Dr. Tom Frieden, the former director of the Centers for Disease Control and Prevention, said the recent surge in coronavirus cases across parts of the country is the result of the virusâ€™s spreading, not increased testing, as President Donald Trump has argued.
â€œAs a doctor, a scientist, an epidemiologist, I can tell you with 100% certainty that in most states where youâ€™re seeing an increase, it is a real increase,â€ Frieden told â€œFox News Sunday.â€
He added: â€œIt is not more tests. It is more spread of the virus. … The numbers youâ€™re seeing are just a tip of the iceberg of even more spread.â€
Trump said last week that he pushed administration officials to slow down testing to avoid the high numbers of confirmed infections. (White House officials claimed he was joking, but the president told reporters days later that he doesnâ€™t â€œkid.â€)
â€œTo be honest with you, when you do more testing, you find more cases,â€ the president told CBN News on Monday. â€œAnd then they report our cases are through the roof.â€
There have been more than 125,000 coronavirus-linked deaths in the U.S. and more than 2.5 million confirmed cases of the virus nationwide as of Sunday, according toÂ data compiled by Johns Hopkins University.
On Friday, the U.S. reported more than 45,000 new cases â€• shattering the record for the countryâ€™s largest single-day total.Â Hospitalizations have increased dramatically in several states, including Arizona, Florida, Texas and South Carolina.
Frieden, who led the CDC from June 2009 to January 2017, suggested Sunday that these states reopened too early in the pandemic.
â€œIf you open when cases are still increasing, as many states did, itâ€™s like leaning into a left hook: Youâ€™re going to get hit hard,â€ Frieden said.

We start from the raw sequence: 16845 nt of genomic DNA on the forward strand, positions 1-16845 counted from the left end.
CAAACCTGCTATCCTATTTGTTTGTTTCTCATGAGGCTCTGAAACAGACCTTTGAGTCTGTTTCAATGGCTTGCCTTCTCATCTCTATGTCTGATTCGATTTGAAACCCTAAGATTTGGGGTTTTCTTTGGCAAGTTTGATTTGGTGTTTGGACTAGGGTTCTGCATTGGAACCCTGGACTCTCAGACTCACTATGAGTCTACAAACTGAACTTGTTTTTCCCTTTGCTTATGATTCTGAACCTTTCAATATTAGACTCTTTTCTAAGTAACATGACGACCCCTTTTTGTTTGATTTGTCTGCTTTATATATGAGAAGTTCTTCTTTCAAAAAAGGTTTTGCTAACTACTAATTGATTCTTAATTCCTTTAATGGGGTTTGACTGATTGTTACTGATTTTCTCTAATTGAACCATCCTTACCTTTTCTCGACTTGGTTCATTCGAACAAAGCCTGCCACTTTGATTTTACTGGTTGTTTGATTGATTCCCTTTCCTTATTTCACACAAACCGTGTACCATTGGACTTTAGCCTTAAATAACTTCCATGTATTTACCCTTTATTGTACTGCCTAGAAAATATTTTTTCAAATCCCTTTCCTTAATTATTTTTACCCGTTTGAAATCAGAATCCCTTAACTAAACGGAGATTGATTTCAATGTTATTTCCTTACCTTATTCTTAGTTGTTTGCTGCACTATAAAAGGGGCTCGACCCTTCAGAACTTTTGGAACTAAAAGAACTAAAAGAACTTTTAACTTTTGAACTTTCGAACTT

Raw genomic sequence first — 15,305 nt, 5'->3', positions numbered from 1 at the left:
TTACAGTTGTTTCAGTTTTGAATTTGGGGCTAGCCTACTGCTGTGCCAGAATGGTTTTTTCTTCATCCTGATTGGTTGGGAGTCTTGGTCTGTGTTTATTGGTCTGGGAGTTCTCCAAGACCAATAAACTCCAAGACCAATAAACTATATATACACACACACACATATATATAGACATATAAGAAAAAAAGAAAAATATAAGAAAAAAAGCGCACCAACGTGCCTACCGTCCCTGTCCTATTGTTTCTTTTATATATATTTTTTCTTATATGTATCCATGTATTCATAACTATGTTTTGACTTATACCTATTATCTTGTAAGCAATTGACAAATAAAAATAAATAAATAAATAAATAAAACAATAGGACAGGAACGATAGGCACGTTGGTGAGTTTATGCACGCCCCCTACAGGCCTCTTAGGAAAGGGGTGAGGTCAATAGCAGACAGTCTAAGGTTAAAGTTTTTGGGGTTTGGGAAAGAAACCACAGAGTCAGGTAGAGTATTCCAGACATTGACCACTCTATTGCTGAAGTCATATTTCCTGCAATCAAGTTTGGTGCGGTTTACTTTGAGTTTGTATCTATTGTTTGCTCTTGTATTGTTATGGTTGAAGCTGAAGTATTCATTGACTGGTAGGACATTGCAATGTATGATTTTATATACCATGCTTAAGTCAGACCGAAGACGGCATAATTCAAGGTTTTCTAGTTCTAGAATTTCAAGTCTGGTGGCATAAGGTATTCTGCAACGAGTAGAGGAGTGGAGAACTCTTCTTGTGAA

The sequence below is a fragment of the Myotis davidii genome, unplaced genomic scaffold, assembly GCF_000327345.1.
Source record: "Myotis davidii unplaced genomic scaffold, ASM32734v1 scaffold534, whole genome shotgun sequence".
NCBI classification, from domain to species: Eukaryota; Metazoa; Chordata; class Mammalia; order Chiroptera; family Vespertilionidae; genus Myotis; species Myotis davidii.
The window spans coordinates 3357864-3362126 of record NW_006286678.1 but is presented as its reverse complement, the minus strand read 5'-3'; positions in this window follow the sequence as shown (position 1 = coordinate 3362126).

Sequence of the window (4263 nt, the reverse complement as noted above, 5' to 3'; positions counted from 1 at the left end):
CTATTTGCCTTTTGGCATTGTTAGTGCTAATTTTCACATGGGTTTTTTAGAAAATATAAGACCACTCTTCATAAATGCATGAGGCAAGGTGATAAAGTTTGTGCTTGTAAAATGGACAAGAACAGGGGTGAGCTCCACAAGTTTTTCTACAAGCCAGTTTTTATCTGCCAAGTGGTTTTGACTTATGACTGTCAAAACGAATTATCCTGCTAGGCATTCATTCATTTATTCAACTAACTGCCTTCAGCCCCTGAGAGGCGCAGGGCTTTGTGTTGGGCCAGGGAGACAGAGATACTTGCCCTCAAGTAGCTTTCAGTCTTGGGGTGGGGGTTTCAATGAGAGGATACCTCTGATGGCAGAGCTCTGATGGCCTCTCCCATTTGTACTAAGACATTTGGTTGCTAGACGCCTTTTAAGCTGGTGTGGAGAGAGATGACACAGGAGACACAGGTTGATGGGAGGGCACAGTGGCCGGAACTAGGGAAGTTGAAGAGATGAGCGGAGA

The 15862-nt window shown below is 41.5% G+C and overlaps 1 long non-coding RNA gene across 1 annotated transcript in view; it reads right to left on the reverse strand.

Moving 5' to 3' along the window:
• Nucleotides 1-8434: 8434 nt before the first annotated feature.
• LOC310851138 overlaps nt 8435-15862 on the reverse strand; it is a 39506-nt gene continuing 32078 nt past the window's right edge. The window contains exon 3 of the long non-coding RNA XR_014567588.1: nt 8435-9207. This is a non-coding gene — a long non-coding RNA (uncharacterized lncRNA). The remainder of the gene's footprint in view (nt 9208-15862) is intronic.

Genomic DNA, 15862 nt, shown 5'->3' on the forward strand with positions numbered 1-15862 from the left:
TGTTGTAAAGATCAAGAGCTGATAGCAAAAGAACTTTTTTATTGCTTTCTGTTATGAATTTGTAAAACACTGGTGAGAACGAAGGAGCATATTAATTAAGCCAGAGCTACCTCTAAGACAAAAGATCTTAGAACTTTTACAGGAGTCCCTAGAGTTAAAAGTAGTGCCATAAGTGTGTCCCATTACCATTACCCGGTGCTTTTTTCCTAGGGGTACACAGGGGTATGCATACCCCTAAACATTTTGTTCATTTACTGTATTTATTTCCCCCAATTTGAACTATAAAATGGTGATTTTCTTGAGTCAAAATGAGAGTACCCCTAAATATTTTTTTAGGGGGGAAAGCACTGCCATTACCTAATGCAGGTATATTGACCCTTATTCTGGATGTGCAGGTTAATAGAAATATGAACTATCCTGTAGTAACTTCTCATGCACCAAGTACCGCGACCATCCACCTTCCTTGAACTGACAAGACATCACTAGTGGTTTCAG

He estimated that another 15,000 people in the U.S. will die from COVID-19 in the next month.
Vice President Mike Pence, whom Trump appointed to lead the White House coronavirus task force in February,Â said earlier this week that the death toll in the U.S. could top 240,000.
Meanwhile, Alex Azar, the secretary of health and human services, on Sunday warned that the wave of new infections is a â€œvery serious situation.â€Â Â
â€œI encourage your listeners, if youâ€™ve had COVID, call your blood bank, American Red Cross, and please donate plasma to increase our supplies,â€ Azar said in an interview on CNNâ€™s â€œState of the Union.â€ â€œSo weâ€™ve got the tools to do this, we just did this in the past couple of weeks in North Carolina, but the window is closing. We have to act, and people as individuals have to act responsibly.â€
The majority of new infections in Southern states have been in people 35 years and younger who may be asymptomatic and not as seriously at risk,Â Azar added.
But Frieden on Sunday cautioned against taking too much comfort in the fact that itâ€™s mostly young people testing positive in some states.
â€œWhat starts in the young doesnâ€™t stay in the young,â€ he said. â€œYounger people have parents, uncles. … Weâ€™re going to see increasing spread. Thatâ€™s why the three Wâ€™s are so important: Wear a mask, wash your hands or use sanitizer and watch your distance.â€
Last June, Frieden pleaded guilty to disorderly conduct in a sexual harassment case. A 55-year-old woman alleged he grabbed her butt without her consent at his apartment in 2017. As part of his plea, the charges of forcible touching, sexual abuse and harassment against him were dropped.
Watch Friedenâ€™s full interview on â€œFox News Sundayâ€ below.
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